Environmentalists oppose beach treatment plant

For years, as surrounding communities took steps to keep treated sewage out of area waterways, the wastewater treatment plant on Pensacola Beach has remained something of a non-issue.

Not anymore, said a group of people who gathered Thursday night to voice their opposition to a planned renewal of the treatment plant’s five-year permit.

If the Emerald Coast Utilities Authority, which operates the plant, doesn’t make plans to find alternatives to the treated wastewater discharge, “we’re going to have to launch a public information campaign and embarrass them into doing it,” said Marty Donovan, a Pensacola real estate broker and former Pensacola city councilman.

Donovan and others at the meeting urged beach businesses and property owners to contact ECUA board members about the problem.

The plant releases an average of about 800,000 gallons a day of treated wastewater into the sound, ECUA said. During peak summer days, though, the amount can top two million gallons, critics said.

About 20 people gathered at the Santa Rosa Island Authority’s board room for the meeting, which was sponsored by the local League of Women Voters and three environmental groups. Several people urged the ECUA to find another method of discharging the effluent, such as piping it to Gulf Breeze, Pensacola or Navarre, where it can be sent to inland areas and sprayed onto designated land for disposal.

ECUA spokeswoman Nathalie Bowers said no one from the utility had been invited to the Thursday meeting.

The utility did send a one-page letter to sponsors of the meeting, explaining that building pipes to the mainland or to Gulf Breeze would “involve a major project with extraordinary expenses,” perhaps as much as $50 million.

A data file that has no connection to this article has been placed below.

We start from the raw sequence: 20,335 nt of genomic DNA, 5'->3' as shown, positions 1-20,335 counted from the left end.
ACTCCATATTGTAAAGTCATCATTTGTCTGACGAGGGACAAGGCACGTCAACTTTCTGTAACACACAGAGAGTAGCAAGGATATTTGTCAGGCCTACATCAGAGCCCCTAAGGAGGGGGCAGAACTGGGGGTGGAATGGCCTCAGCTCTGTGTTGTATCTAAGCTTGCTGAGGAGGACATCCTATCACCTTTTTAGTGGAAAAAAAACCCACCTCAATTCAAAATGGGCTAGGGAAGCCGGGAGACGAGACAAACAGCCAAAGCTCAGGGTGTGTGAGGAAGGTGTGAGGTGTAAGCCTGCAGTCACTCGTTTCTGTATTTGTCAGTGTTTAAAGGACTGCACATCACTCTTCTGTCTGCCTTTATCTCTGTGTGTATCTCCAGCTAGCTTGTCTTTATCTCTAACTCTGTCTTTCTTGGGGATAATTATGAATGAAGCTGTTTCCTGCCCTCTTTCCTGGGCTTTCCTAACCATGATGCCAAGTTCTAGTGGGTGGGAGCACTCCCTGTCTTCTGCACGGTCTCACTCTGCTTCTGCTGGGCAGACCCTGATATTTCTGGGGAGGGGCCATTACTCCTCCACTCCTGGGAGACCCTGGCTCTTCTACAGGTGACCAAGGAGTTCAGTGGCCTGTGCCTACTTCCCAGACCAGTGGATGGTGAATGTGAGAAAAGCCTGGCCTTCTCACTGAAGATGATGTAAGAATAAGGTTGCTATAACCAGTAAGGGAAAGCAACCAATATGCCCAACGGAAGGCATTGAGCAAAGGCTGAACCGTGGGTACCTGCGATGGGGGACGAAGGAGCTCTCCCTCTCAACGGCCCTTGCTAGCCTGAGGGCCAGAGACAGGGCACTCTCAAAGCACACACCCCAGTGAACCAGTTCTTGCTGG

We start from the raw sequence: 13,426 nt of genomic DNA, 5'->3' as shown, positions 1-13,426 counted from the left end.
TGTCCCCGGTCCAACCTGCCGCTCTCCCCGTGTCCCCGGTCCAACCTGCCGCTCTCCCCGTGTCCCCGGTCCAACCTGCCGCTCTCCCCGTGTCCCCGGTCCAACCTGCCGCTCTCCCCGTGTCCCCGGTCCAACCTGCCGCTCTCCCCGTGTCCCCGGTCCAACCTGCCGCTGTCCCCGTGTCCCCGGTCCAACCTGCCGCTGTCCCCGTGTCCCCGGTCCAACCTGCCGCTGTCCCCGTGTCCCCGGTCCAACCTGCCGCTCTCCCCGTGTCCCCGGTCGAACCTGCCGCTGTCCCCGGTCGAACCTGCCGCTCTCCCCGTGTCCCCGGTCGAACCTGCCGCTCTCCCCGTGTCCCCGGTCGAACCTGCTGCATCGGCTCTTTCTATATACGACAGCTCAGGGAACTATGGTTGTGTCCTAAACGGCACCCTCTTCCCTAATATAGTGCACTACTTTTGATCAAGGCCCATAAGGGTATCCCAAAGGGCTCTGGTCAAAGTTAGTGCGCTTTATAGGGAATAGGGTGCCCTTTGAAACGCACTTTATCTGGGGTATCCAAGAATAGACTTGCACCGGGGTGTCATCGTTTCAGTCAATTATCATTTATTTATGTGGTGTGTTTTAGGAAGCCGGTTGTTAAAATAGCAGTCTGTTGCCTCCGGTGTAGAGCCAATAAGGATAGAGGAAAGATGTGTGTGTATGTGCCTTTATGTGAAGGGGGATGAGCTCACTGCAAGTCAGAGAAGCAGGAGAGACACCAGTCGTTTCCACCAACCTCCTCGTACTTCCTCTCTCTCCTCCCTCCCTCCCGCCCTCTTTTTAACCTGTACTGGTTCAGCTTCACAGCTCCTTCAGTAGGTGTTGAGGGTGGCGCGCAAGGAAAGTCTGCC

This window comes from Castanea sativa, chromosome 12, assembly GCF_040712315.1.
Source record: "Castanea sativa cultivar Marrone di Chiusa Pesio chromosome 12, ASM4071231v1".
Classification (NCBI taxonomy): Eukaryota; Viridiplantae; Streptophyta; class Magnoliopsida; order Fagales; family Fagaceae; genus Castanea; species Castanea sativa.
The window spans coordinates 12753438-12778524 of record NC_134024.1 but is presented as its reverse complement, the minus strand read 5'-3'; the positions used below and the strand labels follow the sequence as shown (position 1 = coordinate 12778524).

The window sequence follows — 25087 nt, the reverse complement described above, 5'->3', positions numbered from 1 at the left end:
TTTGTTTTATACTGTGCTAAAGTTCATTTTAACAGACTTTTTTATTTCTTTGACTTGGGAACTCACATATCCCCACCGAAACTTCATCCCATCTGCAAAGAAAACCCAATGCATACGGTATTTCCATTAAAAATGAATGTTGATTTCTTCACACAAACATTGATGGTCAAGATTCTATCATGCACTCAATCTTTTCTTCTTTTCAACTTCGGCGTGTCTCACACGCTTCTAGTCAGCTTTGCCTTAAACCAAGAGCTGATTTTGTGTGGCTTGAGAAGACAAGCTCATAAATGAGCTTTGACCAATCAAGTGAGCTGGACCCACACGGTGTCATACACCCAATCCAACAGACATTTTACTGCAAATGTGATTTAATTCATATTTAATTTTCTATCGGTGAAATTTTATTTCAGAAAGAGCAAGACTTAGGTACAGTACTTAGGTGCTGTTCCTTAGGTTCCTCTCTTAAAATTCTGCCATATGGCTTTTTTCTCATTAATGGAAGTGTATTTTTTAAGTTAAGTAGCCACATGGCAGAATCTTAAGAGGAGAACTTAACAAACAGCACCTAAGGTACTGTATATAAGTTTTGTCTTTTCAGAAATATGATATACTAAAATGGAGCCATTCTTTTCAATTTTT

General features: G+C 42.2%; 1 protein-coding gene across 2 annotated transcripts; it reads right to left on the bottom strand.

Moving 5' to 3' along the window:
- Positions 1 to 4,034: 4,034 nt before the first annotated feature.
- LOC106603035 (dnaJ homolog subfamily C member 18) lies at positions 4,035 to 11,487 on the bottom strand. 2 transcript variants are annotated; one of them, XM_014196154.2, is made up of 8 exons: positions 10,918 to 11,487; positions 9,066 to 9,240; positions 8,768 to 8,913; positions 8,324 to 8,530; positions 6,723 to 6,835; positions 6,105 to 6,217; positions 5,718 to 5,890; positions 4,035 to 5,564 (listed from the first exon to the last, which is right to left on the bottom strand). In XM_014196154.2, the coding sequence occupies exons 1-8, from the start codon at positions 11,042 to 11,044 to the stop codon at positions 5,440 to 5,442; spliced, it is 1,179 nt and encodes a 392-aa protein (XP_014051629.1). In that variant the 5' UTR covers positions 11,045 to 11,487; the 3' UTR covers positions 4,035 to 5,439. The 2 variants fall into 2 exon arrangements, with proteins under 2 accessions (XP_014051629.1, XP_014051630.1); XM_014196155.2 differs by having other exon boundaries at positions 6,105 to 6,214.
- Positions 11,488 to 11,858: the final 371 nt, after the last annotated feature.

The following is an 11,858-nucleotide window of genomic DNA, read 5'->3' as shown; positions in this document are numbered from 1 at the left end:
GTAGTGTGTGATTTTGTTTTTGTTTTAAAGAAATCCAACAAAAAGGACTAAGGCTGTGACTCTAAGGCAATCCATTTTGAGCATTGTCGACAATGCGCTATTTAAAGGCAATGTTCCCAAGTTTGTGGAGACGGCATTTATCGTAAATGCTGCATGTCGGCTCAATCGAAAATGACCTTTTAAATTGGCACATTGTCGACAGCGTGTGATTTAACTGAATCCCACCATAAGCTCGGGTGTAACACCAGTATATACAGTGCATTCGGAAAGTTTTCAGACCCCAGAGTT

The sewage water that is released from the Pensacola Beach plant is now treated to an advanced level and is actually cleaner than the surrounding sound water, the letter said.

The letter also notes the grant ECUA received to expand its reclaimed water system, allowing it to use the treated sewage water for irrigation purposes. State authorities also have applied for $2.9 million from the expected BP oil spill penalty money, to further expand the reclamation, storage and irrigation system on the beach, which would keep much of the waste out of the sound.

Opponents Tuesday night were not moved.

Biologists at the meeting said that the effluent may meet state regulatory standards, but those standards had been significantly weakened in recent years. The treated water still contains significant amounts of fecal contaminants, chemicals, pharmaceuticals and excess nutrients.

Studies suggest that near the discharge pipe, which extends 400 feet into the sound, “dead zones” have appeared where oxygen is depleted, which will ultimately disrupt the sound’s ecosystem, said Barbara Albrecht, director of the Panhandle Watershed Alliance.

Spraying reclaimed wastewater for irrigation on beach roadways and lawns is not appropriate and will eventually leach back into the sound and the Gulf, said Mike Robertson, a concerned citizen who lives in Gulf Breeze.

He advocated piping the effluent to Navarre, which is in the midst of moving its treatment plant off the barrier island. Then, a boardwalk and beach area could be extended east from the Quietwater area, making a tourist attraction.

The meeting also showed how little faith some people have in the Florida Department of Environmental Protection.

The Thursday meeting was called because the treatment plant’s five-year permit is up for renewal. Opponents had asked DEP to hold a public meeting so people could ask questions in an open forum.

DEP will take written and oral questions Tuesday afternoon, Feb. 17, at its district office in Pensacola.

“They won’t give you any answers, though,” said Linda Young, director of the Florida Clean Water Network.

The agency has said the treatment plant meets all state requirements, and regulators are expected to approve the permit renewal later this month.